Wednesday, December 21, 2011

Etching with Carol Webb

In the beginning of November, Carol Webb arrived in Atlanta to give us an excellent, information packed three-day workshop on etching.  Here are a couple of Carol's finished pieces (copper and silver laminate) in case you aren't familiar with her work:

We started off by transferring our black and white designs onto blue PnP paper, which we then transferred onto copper (with heat from a warming tray).  Our first assignment was to completely etch through the metal.   

Here's Carol doing a little annealing:

We then layed our plates face down in a batch of etching solution and checked them every ten minutes or so until the design had etched all the way through.  You can see in the photo below where the etchant is cutting right through the metal.  

Here are examples of student experiments showing how the black sections of the design will stay copper while the white will be removed.  I can't tell you how many times we mixed this up.

We also did some heavy duty etching in this spray etcher.  It was amazing how deep the etchings were in a fraction of the time.  This technique is perfect for using etched brass plates to transfer onto sterling silver through a rolling mill.

The major reason I took this class was to learn how to make and etch copper and silver laminate (bi-metal).  To accomplish this, we started with sterling or fine silver sheet (20 to 12 ga), along with a sheet of copper (26 to 24 ga) and heated it until a eutectic bond was formed, which can take some time.  Often it takes more than one attempt with the torch.  We then rolled the bi-metal down to the gauge we needed for our project.  At this point, we simply followed the previous exercises in etching to get the results desired.  Carol also showed us how to use different patinas to cause a striking contrast between the silver and the copper (see first picture above).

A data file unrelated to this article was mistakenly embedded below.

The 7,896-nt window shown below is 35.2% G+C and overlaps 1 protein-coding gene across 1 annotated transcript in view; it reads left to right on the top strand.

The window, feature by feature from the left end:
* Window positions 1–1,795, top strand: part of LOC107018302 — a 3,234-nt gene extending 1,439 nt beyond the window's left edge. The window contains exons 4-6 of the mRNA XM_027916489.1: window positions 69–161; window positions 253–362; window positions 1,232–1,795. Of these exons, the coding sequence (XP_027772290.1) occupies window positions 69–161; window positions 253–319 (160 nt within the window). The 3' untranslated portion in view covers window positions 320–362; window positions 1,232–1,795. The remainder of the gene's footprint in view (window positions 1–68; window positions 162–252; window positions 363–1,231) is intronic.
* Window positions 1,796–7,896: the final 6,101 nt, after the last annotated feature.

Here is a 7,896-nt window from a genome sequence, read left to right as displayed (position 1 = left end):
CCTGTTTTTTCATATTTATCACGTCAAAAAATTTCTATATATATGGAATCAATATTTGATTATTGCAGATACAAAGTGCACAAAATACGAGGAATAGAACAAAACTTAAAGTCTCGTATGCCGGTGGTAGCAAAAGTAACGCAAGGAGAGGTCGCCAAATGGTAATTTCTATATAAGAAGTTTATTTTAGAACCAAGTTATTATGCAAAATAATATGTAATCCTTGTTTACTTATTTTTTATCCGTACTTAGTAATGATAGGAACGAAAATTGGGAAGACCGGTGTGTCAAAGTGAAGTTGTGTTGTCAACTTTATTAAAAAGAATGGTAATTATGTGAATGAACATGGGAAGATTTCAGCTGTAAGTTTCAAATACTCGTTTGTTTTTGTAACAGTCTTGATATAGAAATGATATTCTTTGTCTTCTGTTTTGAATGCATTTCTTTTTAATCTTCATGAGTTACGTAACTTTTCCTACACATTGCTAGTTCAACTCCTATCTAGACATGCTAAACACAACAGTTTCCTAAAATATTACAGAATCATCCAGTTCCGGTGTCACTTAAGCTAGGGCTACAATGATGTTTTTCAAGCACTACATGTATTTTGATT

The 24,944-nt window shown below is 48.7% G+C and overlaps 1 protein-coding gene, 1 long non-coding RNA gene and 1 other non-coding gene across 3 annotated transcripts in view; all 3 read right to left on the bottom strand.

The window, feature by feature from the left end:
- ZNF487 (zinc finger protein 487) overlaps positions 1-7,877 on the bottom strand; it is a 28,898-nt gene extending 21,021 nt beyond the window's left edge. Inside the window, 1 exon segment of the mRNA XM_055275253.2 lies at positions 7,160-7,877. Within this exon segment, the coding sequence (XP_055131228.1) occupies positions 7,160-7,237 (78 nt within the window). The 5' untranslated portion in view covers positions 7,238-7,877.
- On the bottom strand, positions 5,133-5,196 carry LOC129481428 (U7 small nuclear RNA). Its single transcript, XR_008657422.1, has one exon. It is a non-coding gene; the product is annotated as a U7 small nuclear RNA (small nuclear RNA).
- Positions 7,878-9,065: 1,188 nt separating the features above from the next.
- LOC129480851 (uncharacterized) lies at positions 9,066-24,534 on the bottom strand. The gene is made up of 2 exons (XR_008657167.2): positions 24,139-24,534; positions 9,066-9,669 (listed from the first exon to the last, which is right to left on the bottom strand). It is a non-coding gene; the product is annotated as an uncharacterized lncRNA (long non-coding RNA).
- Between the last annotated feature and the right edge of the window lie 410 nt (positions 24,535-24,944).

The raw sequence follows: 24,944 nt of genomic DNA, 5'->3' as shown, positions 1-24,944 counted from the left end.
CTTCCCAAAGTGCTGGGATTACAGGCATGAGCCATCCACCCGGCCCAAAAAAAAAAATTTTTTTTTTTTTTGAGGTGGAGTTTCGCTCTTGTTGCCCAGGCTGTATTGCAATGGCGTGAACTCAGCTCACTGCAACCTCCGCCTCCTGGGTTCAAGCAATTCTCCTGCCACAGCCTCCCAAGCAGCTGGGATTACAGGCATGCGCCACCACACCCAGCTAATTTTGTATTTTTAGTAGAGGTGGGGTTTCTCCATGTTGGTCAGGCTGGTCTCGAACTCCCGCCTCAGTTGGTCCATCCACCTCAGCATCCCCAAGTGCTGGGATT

We somehow managed to do all of this in three days!  It was an amazing amount of information to to cover in such a short time, but Carol was organized and kept us all on task throughout the entire class.   She gave excellent instructions and handouts to help us along, plus provided us with pages and pages of designs to use in our projects.  I learned so much my head was spinning...and that's the way I like it.  

Thursday, September 01, 2011

Juan Carlos Caballero-Perez Workshop

The Georgia Goldsmith's Group had a workshop recently with Juan Carlos Caballero-Perez.  Juan Carlos is an Associate Professor at Rochester Institute of Technology in New York and I first came across his work at Wildacres in North Carolina last summer.  All of the students in his class carried on and on about what a wonderful learning experience they were having, and I have to admit I was a wee bit jealous.  So when I heard GGG was bringing Juan-Carlos to Atlanta, I signed up immediately.